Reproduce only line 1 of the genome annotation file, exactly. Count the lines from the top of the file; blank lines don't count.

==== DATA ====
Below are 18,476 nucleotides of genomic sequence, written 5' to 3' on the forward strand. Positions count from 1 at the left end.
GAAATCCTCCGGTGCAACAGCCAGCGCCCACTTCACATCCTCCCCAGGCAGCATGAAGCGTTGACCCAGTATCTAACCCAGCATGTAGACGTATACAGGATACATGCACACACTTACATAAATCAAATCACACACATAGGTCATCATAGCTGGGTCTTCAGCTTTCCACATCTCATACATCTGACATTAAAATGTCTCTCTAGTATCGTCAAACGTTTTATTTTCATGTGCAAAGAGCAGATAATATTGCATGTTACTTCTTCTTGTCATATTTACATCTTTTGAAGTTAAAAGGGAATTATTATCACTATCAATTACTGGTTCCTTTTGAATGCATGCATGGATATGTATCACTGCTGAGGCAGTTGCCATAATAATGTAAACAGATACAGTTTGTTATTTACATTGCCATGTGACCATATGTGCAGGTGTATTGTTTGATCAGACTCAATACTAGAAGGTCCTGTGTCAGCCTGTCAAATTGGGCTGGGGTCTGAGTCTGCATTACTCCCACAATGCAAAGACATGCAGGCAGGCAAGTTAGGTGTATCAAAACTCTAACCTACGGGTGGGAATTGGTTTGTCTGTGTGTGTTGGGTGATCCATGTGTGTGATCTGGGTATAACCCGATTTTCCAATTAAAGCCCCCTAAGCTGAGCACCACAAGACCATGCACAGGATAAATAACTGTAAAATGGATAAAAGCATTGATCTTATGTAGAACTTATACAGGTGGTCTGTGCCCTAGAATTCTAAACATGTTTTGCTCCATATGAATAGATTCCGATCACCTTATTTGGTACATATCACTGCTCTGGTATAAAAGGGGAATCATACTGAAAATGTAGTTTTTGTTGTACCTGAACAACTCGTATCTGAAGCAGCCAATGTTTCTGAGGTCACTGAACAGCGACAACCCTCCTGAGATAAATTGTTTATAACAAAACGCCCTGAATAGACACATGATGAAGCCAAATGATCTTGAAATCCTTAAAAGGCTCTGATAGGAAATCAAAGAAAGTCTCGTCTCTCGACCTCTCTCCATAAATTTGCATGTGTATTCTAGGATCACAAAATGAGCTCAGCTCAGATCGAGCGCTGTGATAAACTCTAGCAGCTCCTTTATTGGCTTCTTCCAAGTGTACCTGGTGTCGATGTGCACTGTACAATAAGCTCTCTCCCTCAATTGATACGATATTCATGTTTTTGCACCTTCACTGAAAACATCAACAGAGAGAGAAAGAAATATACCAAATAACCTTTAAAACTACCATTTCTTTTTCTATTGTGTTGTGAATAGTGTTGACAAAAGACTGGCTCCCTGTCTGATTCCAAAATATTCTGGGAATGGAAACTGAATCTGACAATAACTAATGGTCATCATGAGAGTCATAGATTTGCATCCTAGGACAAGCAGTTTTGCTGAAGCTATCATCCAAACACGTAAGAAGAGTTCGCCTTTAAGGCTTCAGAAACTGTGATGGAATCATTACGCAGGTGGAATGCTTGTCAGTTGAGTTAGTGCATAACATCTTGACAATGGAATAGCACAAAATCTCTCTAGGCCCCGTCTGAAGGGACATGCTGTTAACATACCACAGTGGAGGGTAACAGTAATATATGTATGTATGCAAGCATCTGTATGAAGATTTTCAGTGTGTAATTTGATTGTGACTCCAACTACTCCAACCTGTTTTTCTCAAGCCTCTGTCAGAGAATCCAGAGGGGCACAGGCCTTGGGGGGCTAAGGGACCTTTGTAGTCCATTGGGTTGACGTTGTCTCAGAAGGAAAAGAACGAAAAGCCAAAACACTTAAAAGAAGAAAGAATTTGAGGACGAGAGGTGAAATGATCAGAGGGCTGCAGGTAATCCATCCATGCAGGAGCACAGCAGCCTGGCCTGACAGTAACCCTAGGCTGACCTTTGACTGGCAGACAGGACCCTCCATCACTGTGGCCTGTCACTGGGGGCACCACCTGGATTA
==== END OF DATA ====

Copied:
Below are 18,476 nucleotides of genomic sequence, written 5' to 3' on the forward strand. Positions count from 1 at the left end.